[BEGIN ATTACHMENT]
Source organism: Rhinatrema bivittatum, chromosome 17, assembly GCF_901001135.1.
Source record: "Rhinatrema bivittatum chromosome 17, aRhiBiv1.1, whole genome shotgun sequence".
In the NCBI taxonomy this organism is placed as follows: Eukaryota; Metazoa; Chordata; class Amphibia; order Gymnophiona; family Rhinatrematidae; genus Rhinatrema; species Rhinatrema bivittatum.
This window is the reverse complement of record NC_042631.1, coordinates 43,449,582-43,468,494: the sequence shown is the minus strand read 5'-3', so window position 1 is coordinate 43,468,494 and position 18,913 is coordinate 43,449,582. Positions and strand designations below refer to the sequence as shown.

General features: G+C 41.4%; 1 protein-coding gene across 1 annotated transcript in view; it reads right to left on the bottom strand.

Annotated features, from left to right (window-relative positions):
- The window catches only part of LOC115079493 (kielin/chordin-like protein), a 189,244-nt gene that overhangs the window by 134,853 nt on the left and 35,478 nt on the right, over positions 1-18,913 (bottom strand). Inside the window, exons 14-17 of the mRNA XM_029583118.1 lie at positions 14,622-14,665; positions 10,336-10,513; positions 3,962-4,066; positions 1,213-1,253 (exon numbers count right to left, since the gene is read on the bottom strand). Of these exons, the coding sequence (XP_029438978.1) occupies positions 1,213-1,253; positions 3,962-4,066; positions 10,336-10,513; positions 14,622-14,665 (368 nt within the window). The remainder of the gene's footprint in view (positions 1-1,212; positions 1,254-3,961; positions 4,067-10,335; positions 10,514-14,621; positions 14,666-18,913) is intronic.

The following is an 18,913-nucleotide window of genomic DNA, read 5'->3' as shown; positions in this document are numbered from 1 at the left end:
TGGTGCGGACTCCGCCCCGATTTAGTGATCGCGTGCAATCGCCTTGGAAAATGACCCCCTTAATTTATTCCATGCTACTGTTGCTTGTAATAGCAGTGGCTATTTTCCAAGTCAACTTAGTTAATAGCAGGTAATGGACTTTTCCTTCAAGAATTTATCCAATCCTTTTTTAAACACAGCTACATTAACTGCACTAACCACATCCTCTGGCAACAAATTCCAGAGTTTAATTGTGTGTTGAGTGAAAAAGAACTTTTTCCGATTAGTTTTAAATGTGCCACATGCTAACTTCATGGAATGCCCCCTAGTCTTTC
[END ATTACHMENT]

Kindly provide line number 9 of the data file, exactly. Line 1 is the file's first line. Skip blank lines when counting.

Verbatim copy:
TGGTGCGGACTCCGCCCCGATTTAGTGATCGCGTGCAATCGCCTTGGAAAATGACCCCCTTAATTTATTCCATGCTACTGTTGCTTGTAATAGCAGTGGCTATTTTCCAAGTCAACTTAGTTAATAGCAGGTAATGGACTTTTCCTTCAAGAATTTATCCAATCCTTTTTTAAACACAGCTACATTAACTGCACTAACCACATCCTCTGGCAACAAATTCCAGAGTTTAATTGTGTGTTGAGTGAAAAAGAACTTTTTCCGATTAGTTTTAAATGTGCCACATGCTAACTTCATGGAATGCCCCCTAGTCTTTC